US Occupation and War on Iraq
Trump regime war on humanity rages at home and abroad in multiple countries.
It’s notably ongoing mostly unreported in Iraq, a nation raped and destroyed by US aggression and war by other means for the past 40 years with no let-up.
Iraq today is illegally occupied by US forces, ignoring Iraqi ruling authorities and lawmakers wanting them out.
Weeks earlier, Trump threatened “sanctions (on Iraq) like they’ve never seen before” if its government demands US occupying forces must leave — warning as well that he’ll shut down Iraq’s central bank access to its Fed account.
Iraqi lawmaker Badr al-Zobadi accused the Trump regime of “completely tak(ing) control of Iraq’s airspace due to the silence of (its Baghdad) government.”
The Pentagon used Iraqi airspace to terror-bomb sites in the country days earlier, killing members of the popular mobilization group Kata’ib Hezbollah that’s connected to the country’s military.
Police and civilians were also killed, many others injured. The strikes came in response to a rocket attack on the Pentagon’s Camp Taji, one of numerous US bases in the country.
Despite Kata’ib Hezbollah’s denial of responsibility for what happened, it didn’t matter. Longstanding US policy is shoot first and ask no questions.
Iran’s Supreme National Security Council head Admiral Ali Shamkhani said there’s “a link between the (Trump regime’s) assassination of Lt. Gen. Soleimani and Abu Mahdi al-Muhandis and the US claim on the attack against Camp Taji.”
Was the latter a false flag wrongfully blamed on Kata’ib Hezbollah, a Pentagon tactic to unjustifiably justify occupying Iraqi territory?
It’s used as a platform for war on the country, neighboring Syria, and other regional hostilities.
Overnight Friday, rockets again struck Camp Taji. At least two military personnel on the base were reported wounded. No one claimed responsibility for the attack.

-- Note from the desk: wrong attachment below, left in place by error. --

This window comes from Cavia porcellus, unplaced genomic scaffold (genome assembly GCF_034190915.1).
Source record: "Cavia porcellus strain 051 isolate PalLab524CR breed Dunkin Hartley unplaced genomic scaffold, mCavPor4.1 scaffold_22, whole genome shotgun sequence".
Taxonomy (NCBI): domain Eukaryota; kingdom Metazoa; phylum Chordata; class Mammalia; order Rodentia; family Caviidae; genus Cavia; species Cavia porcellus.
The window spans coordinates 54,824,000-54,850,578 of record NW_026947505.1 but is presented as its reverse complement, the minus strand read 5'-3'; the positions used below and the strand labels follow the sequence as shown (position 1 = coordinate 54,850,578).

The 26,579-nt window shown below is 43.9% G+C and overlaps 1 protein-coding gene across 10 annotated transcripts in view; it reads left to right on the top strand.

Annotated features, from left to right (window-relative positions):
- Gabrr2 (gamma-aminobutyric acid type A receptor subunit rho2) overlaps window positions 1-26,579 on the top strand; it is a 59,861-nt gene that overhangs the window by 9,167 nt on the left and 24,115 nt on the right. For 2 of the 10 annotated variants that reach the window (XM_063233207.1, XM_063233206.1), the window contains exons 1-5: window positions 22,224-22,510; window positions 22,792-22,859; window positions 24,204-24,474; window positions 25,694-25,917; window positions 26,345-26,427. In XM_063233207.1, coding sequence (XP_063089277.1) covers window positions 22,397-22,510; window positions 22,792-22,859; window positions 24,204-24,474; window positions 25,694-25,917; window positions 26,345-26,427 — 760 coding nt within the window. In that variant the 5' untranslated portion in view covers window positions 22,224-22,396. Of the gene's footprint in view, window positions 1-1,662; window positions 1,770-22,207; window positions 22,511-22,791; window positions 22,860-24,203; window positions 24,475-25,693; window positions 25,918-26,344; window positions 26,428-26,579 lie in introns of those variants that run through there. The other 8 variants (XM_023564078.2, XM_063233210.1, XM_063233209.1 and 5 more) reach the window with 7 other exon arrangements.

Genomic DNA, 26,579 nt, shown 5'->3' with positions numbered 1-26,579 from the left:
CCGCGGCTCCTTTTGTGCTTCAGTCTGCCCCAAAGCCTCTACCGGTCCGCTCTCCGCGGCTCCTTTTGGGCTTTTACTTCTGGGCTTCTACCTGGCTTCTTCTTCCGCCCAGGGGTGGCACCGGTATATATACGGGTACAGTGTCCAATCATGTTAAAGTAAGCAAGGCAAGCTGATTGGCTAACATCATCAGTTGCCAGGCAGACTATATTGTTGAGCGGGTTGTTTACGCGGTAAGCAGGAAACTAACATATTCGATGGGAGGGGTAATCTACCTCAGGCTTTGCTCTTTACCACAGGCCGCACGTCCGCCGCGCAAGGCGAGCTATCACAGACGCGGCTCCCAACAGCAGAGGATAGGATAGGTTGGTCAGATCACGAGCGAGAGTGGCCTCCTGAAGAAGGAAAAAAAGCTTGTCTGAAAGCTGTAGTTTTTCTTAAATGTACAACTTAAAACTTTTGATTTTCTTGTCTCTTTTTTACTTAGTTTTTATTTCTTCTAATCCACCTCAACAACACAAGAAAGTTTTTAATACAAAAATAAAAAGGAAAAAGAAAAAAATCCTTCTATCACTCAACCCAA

Trump falsely blamed Iran for the days earlier strike on the base, denounced as baseless by Tehran.
On Saturday, Press TV reported that US forces “carried out artillery and missile attacks on military bases along the Syrian-Iraqi border less than a day after it launched airstrikes on several bases in Iraq,” adding:
“Iraq’s Arabic-language al-Sumaria television network reported that American forces, stationed at the al-Omar oil field in Syria’s eastern Dayr Ezzor province targeted bases west of the Euphrates River.”
“US warplanes flew over the districts of al-Musayab, Eskandariya and Jurf al-Sakhar in Iraq’s central Babil province.”
Iraqi authorities condemned US aggression but have done nothing to demand Pentagon occupation of the country end.
Iraq’s Foreign Ministry intends filing a formal complaint to the UN and Security Council over the days earlier terror-bombing incident.
It’s a futile gesture because of US veto power and secretary general Guterres’ complicity with its imperial agenda.
Separately on Friday, US CENTCOM commander General Kenneth McKenzie falsely claimed a “threat (from Iran that doesn’t exist) remains very high.”
Iranian Foreign Ministry spokesman Abbas Mousavi debunked the false US accusation, saying:
The Trump regime “cannot shift the responsibility for its illegal presence in Iraq and to the response by this country’s people on Iraqi commanders and fighters murder on to others.”
“Instead of dangerous actions and baseless accusations, Trump should reconsider the presence and behavior of his troops in the area.”
The Middle East remains the world’s top hot spot because of endless US aggression and occupation of countries where it doesn’t belong.
My newest book as editor and contributor is titled “Flashpoint in Ukraine: How the US Drive for Hegemony Risks WW III.”